Did you know the Moon has two faces and that they are completely different? Well, this had been an unknown mystery for quite a long time. However, recent research has revealed that the solution to this riddle lies in an ancient asteroid collision that rocked the Moon 4.3 billion years ago.
The collision was so huge and powerful that it altered the shape of Earth’s natural satellite, resulting in an irregular balance between the side visible from the globe to us and the other side that remains hidden. The nearside, the face of the Moon that is visible to us from the Earth is dominated by the lunar mare — the vast, dark-coloured remnants of ancient flowing lava. Meanwhile, the far side is packed with craters and virtually devoid of large-scale lava flow.
What has been found
In the new study published in the journal Science Advances, scientists have explained that this strange geographical contrast between the two sides of the Moon is due to a giant impact billions of years ago near the lunar south pole.
The South Pole-Aitken Basin (SPA), which is the second-largest impact crater in the solar system, found on the Moon was also formed from the same gigantic impact.
This basin is the largest and oldest recognised impact basin on the Moon. Its diameter is roughly 2,500 km or 1,550 miles. The moon’s circumference is just under 11,000 km, meaning the basin stretches across nearly a quarter of the Moon. The new research also confirms how important the massive impact that formed this basin was to the history of the Moon’s formation.
“We know that big impacts like the one that formed SPA [South Pole-Aitken] would create a lot of heat,” said Matt Jones, a PhD candidate at Brown University and lead author of the new study published in Science Advances. “The question is how that heat affects the Moon’s interior dynamics. What we show is that under any plausible conditions at the time that SPA formed, it ends up concentrating these heat-producing elements on the nearside. We expect that this contributed to the mantle melting that produced the lava flows we see on the surface.”
The study further points out that the asteroid collision leading to this massive impact would have created a gigantic plume of heat that propagated through the lunar interior. The researchers have also argued that this plume would have carried certain materials — a suite of rare-Earth and heat-producing elements — to the Moon’s nearside, visible to the Earth. Then that concentration of elements would have contributed to the volcanism that helped create the nearside volcanic plains.
Moon’s cratered history
The difference between how the two faces of the Moon look, had been first revealed during the US-led Apollo missions and the Soviet Luna missions. The analysis had further revealed differences in the geochemical composition and that the nearside is home to a compositional anomaly known as the Procellarum KREEP Terrane (PKT) — a concentration of potassium (K), rare earth elements (REE), phosphorus (P), along with heat-producing elements like thorium. The KREEP terrane contains elements like thorium and uranium, which decay radioactively and produce heat. This heat would have allowed that part of the Moon to remain volcanic long after the rest of the Moon had cooled.
The new study found that when the object collided with the Moon it led to major lava flows on the nearside filling the older impact craters. “What we show is that under any plausible conditions at the time that SPA formed, it ends up concentrating these heat-producing elements on the nearside. We expect that this contributed to the mantle melting that produced the lava flows we see on the surface,” Matt Jones said in an official release, adding, “And the South PoleAitken impact is one of the most significant events in lunar history. This work brings those two things together, and I think our results are really exciting.”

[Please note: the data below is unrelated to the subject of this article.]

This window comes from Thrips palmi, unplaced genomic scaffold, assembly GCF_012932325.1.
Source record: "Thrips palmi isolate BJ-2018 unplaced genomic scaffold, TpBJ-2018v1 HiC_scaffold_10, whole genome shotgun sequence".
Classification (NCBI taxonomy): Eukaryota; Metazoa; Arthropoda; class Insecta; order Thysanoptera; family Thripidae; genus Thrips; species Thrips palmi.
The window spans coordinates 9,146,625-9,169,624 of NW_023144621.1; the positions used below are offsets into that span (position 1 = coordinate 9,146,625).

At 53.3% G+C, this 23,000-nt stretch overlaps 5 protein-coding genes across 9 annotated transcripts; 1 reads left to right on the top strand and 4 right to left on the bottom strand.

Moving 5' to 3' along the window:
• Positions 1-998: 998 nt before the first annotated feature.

Finally, the study concluded that any uniform distribution of the lunar crust would have been disrupted by the heat plume from the SPA impact. Thus, the two sides of the Moon are different, where one side has many more craters than the other. Speaking of the moon, what if there was no moon would it still be the same?
Here is another something about the moon you might me interested in knowing about. Did you know that our Moon is rusting?
Enjoyed reading this? Then check out more such articles on The Learning Tree blog:
1. Why is there craters on the moon?
There are impact craters, each of which was formed when an asteroid or comet collided with the Moon's surface.
2. Why is the far side of the Moon so different than the near side?
The far side of the Moon is the lunar hemisphere that always faces away from Earth, opposite to the near side, because of synchronous rotation in the moon's orbit. Its crust is thicker on one side than the other, and there are large masses beneath the surface of many lunar basins potentially caused by accumulations of lava.
3. Why is one side of the Moon less cratered?
According to research analyzed by NASA's Gravity Recovery and Interior Laboratory (GRAIL) mission, the reason for the difference is because the Moon's crust is thinner on the near side compared to the far side.
4. Why are the moon's craters all the same depth?
Their depths are only a small fraction, about 1/15 to 1/25, of their diameters. So these “deep pits” are actually shallower than dinner plates. In contrast, fresh craters smaller than about 9 to 12.5 miles (15 to 20km) in diameter have much higher depth-to-diameter ratios.
5. Why is the Moon different on each side?
New research found that the stark difference between the moon's heavily-cratered far side and the lower-lying open basins of the nearside were caused by a wayward dwarf planet colliding with the moon in the early history of the solar system.
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